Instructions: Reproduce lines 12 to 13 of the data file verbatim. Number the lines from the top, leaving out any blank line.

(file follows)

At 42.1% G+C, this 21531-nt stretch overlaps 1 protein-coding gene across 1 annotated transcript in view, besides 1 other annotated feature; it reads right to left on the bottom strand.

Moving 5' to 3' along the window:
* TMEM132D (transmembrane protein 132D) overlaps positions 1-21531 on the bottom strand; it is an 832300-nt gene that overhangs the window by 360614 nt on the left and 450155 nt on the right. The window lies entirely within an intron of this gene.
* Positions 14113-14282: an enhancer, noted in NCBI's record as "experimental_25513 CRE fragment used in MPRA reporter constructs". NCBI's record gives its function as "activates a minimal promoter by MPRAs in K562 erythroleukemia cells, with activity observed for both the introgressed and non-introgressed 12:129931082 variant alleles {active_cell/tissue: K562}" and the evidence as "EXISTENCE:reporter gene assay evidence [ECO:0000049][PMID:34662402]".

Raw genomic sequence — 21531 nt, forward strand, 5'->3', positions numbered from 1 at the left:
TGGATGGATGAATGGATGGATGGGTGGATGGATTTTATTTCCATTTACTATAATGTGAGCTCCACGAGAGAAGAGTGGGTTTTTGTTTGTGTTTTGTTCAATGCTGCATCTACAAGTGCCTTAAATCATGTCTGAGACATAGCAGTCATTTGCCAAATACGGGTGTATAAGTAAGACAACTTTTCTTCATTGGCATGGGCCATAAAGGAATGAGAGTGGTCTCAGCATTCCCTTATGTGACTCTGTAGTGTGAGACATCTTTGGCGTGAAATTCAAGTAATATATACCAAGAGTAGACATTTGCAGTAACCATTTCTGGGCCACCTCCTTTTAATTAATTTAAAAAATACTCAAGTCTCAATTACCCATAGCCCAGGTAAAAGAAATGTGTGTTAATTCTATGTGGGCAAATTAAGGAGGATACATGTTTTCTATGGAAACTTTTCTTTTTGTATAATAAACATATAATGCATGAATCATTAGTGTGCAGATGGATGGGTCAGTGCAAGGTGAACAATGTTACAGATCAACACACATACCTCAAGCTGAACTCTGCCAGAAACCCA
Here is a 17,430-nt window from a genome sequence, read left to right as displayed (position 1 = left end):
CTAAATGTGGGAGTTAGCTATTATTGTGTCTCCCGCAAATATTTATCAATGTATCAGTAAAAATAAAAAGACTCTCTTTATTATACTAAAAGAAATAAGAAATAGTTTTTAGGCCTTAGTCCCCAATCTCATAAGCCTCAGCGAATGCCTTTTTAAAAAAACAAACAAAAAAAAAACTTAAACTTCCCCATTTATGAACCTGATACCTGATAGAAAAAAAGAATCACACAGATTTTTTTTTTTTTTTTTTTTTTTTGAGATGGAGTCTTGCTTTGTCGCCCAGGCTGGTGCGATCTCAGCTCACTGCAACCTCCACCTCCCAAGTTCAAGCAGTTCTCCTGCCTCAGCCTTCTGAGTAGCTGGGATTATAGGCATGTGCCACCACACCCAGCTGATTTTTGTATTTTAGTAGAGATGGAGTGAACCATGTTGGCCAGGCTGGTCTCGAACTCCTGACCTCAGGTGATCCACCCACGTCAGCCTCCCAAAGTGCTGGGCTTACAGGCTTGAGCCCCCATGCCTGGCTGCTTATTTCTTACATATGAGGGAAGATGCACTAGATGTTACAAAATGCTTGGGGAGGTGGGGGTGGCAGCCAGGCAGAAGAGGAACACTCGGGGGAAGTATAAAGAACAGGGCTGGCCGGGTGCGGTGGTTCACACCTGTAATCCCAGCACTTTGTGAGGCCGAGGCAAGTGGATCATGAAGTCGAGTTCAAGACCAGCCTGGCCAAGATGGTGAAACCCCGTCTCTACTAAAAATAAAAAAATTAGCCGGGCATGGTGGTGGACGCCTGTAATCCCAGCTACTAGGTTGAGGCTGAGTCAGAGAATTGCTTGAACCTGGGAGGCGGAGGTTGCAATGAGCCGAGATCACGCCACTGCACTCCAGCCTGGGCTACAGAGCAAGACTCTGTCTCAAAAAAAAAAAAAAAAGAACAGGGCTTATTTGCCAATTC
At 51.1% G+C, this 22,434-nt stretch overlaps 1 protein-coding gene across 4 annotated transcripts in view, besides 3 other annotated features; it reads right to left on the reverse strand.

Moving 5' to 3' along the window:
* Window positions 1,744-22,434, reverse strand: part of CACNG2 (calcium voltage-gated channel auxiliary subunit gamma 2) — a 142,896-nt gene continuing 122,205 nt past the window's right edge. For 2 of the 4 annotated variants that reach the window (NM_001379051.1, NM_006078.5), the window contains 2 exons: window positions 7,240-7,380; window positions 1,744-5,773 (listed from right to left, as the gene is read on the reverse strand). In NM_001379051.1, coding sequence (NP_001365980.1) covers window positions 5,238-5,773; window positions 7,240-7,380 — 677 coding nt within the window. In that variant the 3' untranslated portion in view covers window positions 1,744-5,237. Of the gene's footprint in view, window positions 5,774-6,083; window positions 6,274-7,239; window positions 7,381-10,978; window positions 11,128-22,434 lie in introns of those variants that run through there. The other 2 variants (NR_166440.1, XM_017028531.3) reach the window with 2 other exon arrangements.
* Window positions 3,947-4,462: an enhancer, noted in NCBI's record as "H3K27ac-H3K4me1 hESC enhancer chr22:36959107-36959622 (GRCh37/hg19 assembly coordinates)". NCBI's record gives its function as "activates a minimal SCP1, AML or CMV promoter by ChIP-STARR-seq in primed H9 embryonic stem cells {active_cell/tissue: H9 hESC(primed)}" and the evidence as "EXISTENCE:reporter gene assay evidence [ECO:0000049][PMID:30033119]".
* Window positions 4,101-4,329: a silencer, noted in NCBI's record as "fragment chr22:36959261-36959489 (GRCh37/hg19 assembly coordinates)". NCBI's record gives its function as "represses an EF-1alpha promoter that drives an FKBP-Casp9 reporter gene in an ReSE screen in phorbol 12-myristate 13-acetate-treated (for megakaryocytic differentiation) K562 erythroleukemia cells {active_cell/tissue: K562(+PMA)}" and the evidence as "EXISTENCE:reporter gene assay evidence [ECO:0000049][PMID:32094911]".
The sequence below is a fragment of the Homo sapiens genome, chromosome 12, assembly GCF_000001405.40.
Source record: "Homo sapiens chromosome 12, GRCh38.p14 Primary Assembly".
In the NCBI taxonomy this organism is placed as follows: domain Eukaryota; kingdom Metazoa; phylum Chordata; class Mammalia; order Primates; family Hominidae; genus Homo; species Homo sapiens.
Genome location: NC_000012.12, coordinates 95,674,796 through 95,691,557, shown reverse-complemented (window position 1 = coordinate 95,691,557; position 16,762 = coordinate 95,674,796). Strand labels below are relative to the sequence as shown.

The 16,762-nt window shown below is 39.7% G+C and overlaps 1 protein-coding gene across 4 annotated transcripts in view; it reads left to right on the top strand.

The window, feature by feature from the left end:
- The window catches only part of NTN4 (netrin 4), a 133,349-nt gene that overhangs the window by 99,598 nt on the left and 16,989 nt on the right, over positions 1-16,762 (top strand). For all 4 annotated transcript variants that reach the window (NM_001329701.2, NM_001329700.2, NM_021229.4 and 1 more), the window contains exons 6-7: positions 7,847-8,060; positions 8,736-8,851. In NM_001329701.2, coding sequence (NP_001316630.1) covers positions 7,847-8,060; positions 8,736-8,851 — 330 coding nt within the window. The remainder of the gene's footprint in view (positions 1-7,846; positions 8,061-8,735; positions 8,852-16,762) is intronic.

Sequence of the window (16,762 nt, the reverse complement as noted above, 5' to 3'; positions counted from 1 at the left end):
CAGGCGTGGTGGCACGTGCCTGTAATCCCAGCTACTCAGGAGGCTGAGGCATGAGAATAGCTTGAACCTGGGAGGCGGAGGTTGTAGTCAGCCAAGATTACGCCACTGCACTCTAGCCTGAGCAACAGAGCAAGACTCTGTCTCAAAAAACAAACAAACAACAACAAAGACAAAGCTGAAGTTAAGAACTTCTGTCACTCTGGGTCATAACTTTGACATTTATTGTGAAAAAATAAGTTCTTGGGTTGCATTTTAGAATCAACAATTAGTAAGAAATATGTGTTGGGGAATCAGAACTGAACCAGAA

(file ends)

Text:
* Window positions 3,947-4,462: an enhancer, noted in NCBI's record as "H3K27ac-H3K4me1 hESC enhancer chr22:36959107-36959622 (GRCh37/hg19 assembly coordinates)". NCBI's record gives its function as "activates a minimal SCP1, AML or CMV promoter by ChIP-STARR-seq in primed H9 embryonic stem cells {active_cell/tissue: H9 hESC(primed)}" and the evidence as "EXISTENCE:reporter gene assay evidence [ECO:0000049][PMID:30033119]".
* Window positions 4,101-4,329: a silencer, noted in NCBI's record as "fragment chr22:36959261-36959489 (GRCh37/hg19 assembly coordinates)". NCBI's record gives its function as "represses an EF-1alpha promoter that drives an FKBP-Casp9 reporter gene in an ReSE screen in phorbol 12-myristate 13-acetate-treated (for megakaryocytic differentiation) K562 erythroleukemia cells {active_cell/tissue: K562(+PMA)}" and the evidence as "EXISTENCE:reporter gene assay evidence [ECO:0000049][PMID:32094911]".